I'm sure he isn't really a policeman. My very odd BIL has impersonated a police officer flashing a bus pass or something! These wierdos do exist.

MadameCastafiore Mon 29-Aug-11 19:01:34

Not sure why you are more pissed off that someone said piss off when there had been physical violence that didn't really hit any nerves with you.

You can slap my kids and soak them but utter piss off in earshot and thats it am out with the rolling pin????????????

Panzee Mon 29-Aug-11 19:01:43

GeneralCustardsHardHat are you going to call them to report me for theft? grin

skinnydecaff Mon 29-Aug-11 19:01:59

It was a polo shirt with POLICE written on the sleeve. And he is a copper apparently, not an 80's music fan (tho I do wish I had had the quickwittedness to ask him where he'd seen them in concert!!)

His DSs are younger than my DDs but I have watched them 'play' and one in particular is very boistrous and aggressive from what I have seen.

I dont get involved in my kids' battles, that's why I told them to go and sort it out themselves, I only went out cos an adult was involved.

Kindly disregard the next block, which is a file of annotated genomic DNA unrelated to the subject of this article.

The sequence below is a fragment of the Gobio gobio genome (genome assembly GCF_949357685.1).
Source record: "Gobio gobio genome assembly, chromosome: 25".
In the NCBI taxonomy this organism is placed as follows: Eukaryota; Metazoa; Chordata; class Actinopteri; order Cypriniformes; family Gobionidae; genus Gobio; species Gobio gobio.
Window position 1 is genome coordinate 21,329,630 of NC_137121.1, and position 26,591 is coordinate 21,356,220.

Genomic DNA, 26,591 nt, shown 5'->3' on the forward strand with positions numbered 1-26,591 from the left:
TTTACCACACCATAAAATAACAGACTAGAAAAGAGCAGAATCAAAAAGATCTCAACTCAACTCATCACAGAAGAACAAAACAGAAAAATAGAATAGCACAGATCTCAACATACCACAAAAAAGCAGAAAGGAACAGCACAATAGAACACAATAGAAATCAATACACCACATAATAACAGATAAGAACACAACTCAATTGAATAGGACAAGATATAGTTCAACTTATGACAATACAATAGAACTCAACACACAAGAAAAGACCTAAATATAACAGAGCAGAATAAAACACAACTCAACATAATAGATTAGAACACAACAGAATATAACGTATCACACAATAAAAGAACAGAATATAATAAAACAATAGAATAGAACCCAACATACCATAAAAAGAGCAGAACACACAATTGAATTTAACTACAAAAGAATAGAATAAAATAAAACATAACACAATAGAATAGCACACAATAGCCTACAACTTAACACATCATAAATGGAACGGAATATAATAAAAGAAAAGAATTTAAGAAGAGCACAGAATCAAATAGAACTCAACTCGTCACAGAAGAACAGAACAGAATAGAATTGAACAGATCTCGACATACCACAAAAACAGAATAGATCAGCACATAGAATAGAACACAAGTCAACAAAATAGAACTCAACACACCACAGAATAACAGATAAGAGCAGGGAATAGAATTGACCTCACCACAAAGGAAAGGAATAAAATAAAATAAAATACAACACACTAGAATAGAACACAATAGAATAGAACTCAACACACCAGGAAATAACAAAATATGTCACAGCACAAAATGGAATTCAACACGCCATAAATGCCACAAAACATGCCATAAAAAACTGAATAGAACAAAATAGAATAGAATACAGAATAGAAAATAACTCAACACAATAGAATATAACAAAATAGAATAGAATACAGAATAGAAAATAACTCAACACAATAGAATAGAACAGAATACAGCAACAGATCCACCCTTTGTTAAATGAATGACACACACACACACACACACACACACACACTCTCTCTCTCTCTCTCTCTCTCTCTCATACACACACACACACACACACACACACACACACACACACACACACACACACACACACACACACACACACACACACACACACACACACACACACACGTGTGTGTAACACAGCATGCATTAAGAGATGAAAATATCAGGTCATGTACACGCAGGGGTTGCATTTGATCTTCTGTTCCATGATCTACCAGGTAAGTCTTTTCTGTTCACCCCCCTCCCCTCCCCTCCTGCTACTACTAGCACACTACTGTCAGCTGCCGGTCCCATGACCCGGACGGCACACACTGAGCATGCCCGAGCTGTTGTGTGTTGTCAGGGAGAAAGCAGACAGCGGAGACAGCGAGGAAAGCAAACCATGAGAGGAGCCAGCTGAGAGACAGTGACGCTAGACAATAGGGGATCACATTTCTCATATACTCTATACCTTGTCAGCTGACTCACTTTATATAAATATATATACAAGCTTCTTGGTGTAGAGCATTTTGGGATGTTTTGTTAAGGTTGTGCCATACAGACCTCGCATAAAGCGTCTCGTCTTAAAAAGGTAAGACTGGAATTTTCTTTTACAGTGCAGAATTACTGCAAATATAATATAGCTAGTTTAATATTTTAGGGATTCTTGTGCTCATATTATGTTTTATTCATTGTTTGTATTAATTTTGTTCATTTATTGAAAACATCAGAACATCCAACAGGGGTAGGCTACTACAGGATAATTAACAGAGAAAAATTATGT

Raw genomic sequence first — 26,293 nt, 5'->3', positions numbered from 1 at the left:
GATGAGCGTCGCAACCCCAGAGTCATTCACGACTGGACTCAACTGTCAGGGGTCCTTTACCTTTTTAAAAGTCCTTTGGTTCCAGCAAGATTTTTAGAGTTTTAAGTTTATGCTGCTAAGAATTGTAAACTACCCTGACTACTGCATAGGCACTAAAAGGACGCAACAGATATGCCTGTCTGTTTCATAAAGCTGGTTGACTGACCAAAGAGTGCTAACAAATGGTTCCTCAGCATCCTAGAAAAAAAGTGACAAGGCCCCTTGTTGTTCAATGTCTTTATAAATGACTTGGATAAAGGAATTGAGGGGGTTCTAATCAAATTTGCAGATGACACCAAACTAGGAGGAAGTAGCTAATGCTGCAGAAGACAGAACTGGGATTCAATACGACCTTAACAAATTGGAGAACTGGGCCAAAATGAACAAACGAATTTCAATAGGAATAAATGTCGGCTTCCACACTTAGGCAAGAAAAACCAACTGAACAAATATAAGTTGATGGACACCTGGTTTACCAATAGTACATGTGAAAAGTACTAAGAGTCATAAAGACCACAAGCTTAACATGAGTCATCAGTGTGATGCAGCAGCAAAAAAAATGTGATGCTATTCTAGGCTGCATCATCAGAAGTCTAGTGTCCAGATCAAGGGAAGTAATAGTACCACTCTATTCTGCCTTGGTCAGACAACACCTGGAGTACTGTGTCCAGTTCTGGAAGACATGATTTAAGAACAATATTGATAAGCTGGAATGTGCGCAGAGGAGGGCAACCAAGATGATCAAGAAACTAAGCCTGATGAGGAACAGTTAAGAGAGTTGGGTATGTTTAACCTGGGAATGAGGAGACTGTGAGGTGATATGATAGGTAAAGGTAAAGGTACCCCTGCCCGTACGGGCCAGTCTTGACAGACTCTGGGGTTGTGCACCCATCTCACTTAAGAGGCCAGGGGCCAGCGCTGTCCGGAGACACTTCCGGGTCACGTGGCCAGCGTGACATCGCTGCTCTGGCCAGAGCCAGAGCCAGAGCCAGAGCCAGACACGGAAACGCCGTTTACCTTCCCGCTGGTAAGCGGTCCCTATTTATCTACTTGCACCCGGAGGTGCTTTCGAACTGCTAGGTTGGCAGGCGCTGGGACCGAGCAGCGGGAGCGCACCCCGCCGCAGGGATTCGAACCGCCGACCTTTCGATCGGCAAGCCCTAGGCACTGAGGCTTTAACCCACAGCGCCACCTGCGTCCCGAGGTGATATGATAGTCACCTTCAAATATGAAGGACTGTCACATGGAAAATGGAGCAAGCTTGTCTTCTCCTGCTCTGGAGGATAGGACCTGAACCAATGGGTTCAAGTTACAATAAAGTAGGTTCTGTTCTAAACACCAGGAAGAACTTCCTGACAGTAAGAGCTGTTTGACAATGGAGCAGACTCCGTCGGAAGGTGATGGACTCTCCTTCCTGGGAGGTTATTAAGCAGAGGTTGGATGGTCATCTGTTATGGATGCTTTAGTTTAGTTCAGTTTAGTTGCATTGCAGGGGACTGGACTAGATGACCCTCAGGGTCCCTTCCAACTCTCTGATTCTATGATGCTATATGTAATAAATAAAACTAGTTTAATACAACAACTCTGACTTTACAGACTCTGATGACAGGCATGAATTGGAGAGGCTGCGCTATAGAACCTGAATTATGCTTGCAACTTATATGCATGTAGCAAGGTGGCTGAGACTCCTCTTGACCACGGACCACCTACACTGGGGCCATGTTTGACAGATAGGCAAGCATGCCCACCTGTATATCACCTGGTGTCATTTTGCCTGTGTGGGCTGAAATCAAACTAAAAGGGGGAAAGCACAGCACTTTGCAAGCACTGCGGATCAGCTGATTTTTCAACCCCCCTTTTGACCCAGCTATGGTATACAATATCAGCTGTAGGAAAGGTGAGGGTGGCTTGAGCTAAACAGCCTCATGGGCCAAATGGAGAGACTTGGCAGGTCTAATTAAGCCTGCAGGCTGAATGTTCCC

I am not particularly concerned with the child's behaviour, I am old enough and wise enough to know that kids fall out all the time, but I am seriously angry and threatened by the father's behaviour and attitude.

worraliberty Mon 29-Aug-11 19:04:10

I don't get how him pointing to his sleeve 'threatened' you? confused

skinnydecaff Mon 29-Aug-11 19:04:14

Madame, of course I am concerned about the hitting - but I am more concerned about the conduct of the father who gave me the impression that because he's in the law, he's above it.

skinnydecaff Mon 29-Aug-11 19:05:15

worra it was very much a case of "do you know who I am". He didn't even say I am a policeman, of course I didn't say that. He eyeballed me and pointed to his clothing as if to say "watch it".

skinnydecaff Mon 29-Aug-11 19:06:24

My DDs and their friends we on my drive - it was the other kid who was at "someone elses end of the street", not mine.

worraliberty Mon 29-Aug-11 19:06:56

He denied saying "piss off" and said it was more than his job was worth

Surely that's the reason he pointed to his sleeve....to back up what he was saying confused